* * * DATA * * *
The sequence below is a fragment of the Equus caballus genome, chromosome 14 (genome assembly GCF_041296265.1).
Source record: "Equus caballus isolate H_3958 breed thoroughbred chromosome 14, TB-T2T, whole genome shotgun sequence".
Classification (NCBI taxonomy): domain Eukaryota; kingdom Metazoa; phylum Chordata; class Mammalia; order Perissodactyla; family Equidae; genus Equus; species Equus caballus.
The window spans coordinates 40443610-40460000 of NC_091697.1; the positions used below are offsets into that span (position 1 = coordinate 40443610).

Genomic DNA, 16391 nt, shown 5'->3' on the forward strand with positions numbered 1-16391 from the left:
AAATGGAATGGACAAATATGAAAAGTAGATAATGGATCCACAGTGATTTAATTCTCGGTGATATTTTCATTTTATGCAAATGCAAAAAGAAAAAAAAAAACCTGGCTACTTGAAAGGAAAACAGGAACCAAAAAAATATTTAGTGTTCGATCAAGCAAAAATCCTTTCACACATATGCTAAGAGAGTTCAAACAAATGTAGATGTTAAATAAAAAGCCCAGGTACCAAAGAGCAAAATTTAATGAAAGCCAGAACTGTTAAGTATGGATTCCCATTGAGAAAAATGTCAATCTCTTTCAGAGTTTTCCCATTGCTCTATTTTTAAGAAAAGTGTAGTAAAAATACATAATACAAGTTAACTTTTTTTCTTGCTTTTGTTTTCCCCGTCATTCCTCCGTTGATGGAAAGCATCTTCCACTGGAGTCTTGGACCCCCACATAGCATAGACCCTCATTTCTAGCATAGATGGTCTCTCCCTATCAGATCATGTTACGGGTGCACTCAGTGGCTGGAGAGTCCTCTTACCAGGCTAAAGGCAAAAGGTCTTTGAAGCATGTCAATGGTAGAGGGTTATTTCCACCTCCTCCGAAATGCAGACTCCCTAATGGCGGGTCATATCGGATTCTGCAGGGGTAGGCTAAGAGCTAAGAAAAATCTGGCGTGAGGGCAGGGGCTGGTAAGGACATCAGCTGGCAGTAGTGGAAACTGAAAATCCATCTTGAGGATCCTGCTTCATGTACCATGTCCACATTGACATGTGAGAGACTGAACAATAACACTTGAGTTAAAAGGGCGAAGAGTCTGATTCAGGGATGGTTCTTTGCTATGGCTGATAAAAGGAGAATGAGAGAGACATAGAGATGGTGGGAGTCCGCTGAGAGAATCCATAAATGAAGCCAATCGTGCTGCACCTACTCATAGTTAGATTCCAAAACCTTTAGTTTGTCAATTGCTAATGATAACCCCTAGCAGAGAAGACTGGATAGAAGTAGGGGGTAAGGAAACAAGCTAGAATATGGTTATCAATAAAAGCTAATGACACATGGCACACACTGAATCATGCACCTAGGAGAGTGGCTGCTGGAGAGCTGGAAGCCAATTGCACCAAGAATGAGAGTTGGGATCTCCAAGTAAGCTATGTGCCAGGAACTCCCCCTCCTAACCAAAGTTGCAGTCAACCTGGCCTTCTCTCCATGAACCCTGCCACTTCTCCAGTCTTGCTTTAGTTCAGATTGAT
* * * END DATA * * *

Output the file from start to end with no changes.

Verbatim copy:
The sequence below is a fragment of the Equus caballus genome, chromosome 14 (genome assembly GCF_041296265.1).
Source record: "Equus caballus isolate H_3958 breed thoroughbred chromosome 14, TB-T2T, whole genome shotgun sequence".
Classification (NCBI taxonomy): domain Eukaryota; kingdom Metazoa; phylum Chordata; class Mammalia; order Perissodactyla; family Equidae; genus Equus; species Equus caballus.
The window spans coordinates 40443610-40460000 of NC_091697.1; the positions used below are offsets into that span (position 1 = coordinate 40443610).

Genomic DNA, 16391 nt, shown 5'->3' on the forward strand with positions numbered 1-16391 from the left:
AAATGGAATGGACAAATATGAAAAGTAGATAATGGATCCACAGTGATTTAATTCTCGGTGATATTTTCATTTTATGCAAATGCAAAAAGAAAAAAAAAAACCTGGCTACTTGAAAGGAAAACAGGAACCAAAAAAATATTTAGTGTTCGATCAAGCAAAAATCCTTTCACACATATGCTAAGAGAGTTCAAACAAATGTAGATGTTAAATAAAAAGCCCAGGTACCAAAGAGCAAAATTTAATGAAAGCCAGAACTGTTAAGTATGGATTCCCATTGAGAAAAATGTCAATCTCTTTCAGAGTTTTCCCATTGCTCTATTTTTAAGAAAAGTGTAGTAAAAATACATAATACAAGTTAACTTTTTTTCTTGCTTTTGTTTTCCCCGTCATTCCTCCGTTGATGGAAAGCATCTTCCACTGGAGTCTTGGACCCCCACATAGCATAGACCCTCATTTCTAGCATAGATGGTCTCTCCCTATCAGATCATGTTACGGGTGCACTCAGTGGCTGGAGAGTCCTCTTACCAGGCTAAAGGCAAAAGGTCTTTGAAGCATGTCAATGGTAGAGGGTTATTTCCACCTCCTCCGAAATGCAGACTCCCTAATGGCGGGTCATATCGGATTCTGCAGGGGTAGGCTAAGAGCTAAGAAAAATCTGGCGTGAGGGCAGGGGCTGGTAAGGACATCAGCTGGCAGTAGTGGAAACTGAAAATCCATCTTGAGGATCCTGCTTCATGTACCATGTCCACATTGACATGTGAGAGACTGAACAATAACACTTGAGTTAAAAGGGCGAAGAGTCTGATTCAGGGATGGTTCTTTGCTATGGCTGATAAAAGGAGAATGAGAGAGACATAGAGATGGTGGGAGTCCGCTGAGAGAATCCATAAATGAAGCCAATCGTGCTGCACCTACTCATAGTTAGATTCCAAAACCTTTAGTTTGTCAATTGCTAATGATAACCCCTAGCAGAGAAGACTGGATAGAAGTAGGGGGTAAGGAAACAAGCTAGAATATGGTTATCAATAAAAGCTAATGACACATGGCACACACTGAATCATGCACCTAGGAGAGTGGCTGCTGGAGAGCTGGAAGCCAATTGCACCAAGAATGAGAGTTGGGATCTCCAAGTAAGCTATGTGCCAGGAACTCCCCCTCCTAACCAAAGTTGCAGTCAACCTGGCCTTCTCTCCATGAACCCTGCCACTTCTCCAGTCTTGCTTTAGTTCAGATTGAT